A few months back when I first contemplated a two week trip overseas, I accepted that I’d have to put in some work-time in exchange for a prolonged holiday. Even so, I envisioned waking up a few hours sipping a cafe con leche on the balcony and watching the sunrise, while tapping out a blog post or responding to a client email. Or maybe for the heck of it, I’d check out a co-working space for a couple of hours for the experience of working alongside local entrepreneurs. Then, with my work done, I’d shut down my computer, turn off my phone and join my daughters for a museum exhibit, a shopping trip, an afternoon on the beach or late night tapas with Sangria. And just before going to sleep, I’d dispatch some tweets or Facebook posts to my relevant social circuits to keep on everyone’s radar.
Of course, the myth of work life travel isn’t at all like the glamorous location independent lifestyles that you read about online. Despite the best planning, it’s often impossible to get away completely. Let me share some of the biggest fantasies about work life travel and the reality.
Cases don’t always go the way you plan. Before this trip, I did everything right – or so I thought. Scheduled hearings and meetings to be completed either before I left or put them off until after I returned. Arranged for contract lawyers to handle small matters and filings that might come up during the trip. Yet even with all of these systems in place, I couldn’t predict the huge break in one of my cases three days into my trip – that allowed us to finally settle a six-figure matter. Great news for the client; but the deal involved two afternoons of last minute details and drafting that couldn’t be done on the beach. Same development in another matter a week later – necessitating a 2 am phone call that set me back the next day.
Some work is just harder than other work. Many of the “location independent” crowd earn money from blogging or online product sales. Sure, that’s work – but as I know from my own experience, blogging is quicker and easier than negotiating a complex deal or drafting a motion. On this trip, I banged out a couple of blog posts in a morning without disturbing the day – but I needed a full afternoon to review and redraft seven different settlement documents. I wasn’t going to be able to do that kind of work on the beach.
Even the best tech set-up isn’t as efficient as your daily set-up. In the office, most of us work off dual monitors, with easy access to printers and scanners. Granted, most tech-savvy lawyers don’t use all of those tools all of the time – but they’re great to have if you need them. On the road, I didn’t have access to Adobe professional, so I had to mark-up a document using a free mark-up tool. If I need to print or scan, I’ve got to do it through a hotel desk, or by taking pictures on my phone, page by page. Unless you want to bog yourself down on a two week trip with a ton of heavy equipment, you need to accept that you may not be able to work as quickly as you might back in the office.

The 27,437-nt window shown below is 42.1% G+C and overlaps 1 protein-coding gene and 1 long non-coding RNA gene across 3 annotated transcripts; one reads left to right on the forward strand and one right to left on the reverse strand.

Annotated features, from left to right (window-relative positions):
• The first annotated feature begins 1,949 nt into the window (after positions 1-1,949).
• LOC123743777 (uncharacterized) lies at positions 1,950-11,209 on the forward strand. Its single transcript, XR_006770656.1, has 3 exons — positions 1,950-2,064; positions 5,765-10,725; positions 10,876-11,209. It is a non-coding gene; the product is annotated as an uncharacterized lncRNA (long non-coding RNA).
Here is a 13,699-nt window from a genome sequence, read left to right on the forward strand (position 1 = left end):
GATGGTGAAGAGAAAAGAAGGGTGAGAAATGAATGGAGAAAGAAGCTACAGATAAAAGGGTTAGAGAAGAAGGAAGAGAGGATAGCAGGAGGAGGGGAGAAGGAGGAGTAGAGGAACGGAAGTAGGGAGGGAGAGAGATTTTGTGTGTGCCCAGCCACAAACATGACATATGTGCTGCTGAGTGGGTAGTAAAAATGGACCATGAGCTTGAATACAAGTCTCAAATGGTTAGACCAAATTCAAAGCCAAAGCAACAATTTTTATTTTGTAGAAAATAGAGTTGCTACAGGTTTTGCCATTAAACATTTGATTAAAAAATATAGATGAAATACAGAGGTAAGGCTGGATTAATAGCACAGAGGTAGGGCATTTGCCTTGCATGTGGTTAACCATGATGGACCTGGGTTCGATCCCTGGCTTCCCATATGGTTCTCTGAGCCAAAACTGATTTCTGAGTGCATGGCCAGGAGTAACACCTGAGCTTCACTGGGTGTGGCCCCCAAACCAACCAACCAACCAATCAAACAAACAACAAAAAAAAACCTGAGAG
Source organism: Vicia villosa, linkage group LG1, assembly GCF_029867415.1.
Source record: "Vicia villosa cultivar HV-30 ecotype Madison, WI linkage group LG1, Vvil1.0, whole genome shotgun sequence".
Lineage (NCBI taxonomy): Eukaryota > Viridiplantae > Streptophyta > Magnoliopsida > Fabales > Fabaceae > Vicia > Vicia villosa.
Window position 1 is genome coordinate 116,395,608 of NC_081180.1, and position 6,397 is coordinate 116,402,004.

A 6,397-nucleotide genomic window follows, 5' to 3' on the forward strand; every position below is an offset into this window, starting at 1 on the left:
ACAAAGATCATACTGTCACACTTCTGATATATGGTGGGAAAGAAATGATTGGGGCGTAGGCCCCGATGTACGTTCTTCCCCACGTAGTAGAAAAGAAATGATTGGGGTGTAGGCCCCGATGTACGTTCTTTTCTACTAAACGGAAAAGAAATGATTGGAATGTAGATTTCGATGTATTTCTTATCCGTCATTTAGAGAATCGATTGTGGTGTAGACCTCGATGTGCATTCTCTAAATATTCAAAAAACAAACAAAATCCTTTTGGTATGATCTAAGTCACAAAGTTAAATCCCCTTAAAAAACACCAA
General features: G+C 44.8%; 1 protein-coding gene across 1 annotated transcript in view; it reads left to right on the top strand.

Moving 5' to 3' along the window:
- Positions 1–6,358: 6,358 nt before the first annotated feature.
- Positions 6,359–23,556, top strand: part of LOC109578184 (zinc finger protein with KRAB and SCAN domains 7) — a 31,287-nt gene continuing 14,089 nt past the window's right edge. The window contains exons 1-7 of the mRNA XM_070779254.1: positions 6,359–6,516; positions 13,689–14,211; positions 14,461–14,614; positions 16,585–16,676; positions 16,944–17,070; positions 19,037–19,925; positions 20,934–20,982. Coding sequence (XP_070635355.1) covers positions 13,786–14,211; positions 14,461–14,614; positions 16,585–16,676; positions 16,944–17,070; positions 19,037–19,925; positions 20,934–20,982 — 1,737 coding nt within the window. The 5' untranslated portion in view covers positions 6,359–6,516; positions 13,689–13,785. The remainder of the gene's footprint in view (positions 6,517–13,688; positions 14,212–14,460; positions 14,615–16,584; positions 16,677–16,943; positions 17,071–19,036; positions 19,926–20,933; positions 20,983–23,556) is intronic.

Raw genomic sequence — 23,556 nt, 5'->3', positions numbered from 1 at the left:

You’re only human. Though you might envision yourself blocking off chunks of time in the morning and evening to work, even planning and discipline may not suffice to overcome the forces of nature. At the beginning of my trip, jetlag and fatigue from intensive touring prevented me from always rising early and getting my work done. And if I wanted to make up the work at night, I had to forego the alcohol with late-night meals – one of my traditional vacation indulgences – so that I wouldn’t find myself proofing a document for a six-figure transaction while drunk.
Ultimately, lawyers can successfully take long breaks from the office. However, the secret isn’t great technology or support staff, but to lower your expectations. Assume that you will have to work during your vacation. Recognize that you may need to miss out on a couple of sangria’s or sunset. If that’s the admission fee for a two week trip overseas every few years, then it’s a cost that I’m willing to pay. Are you?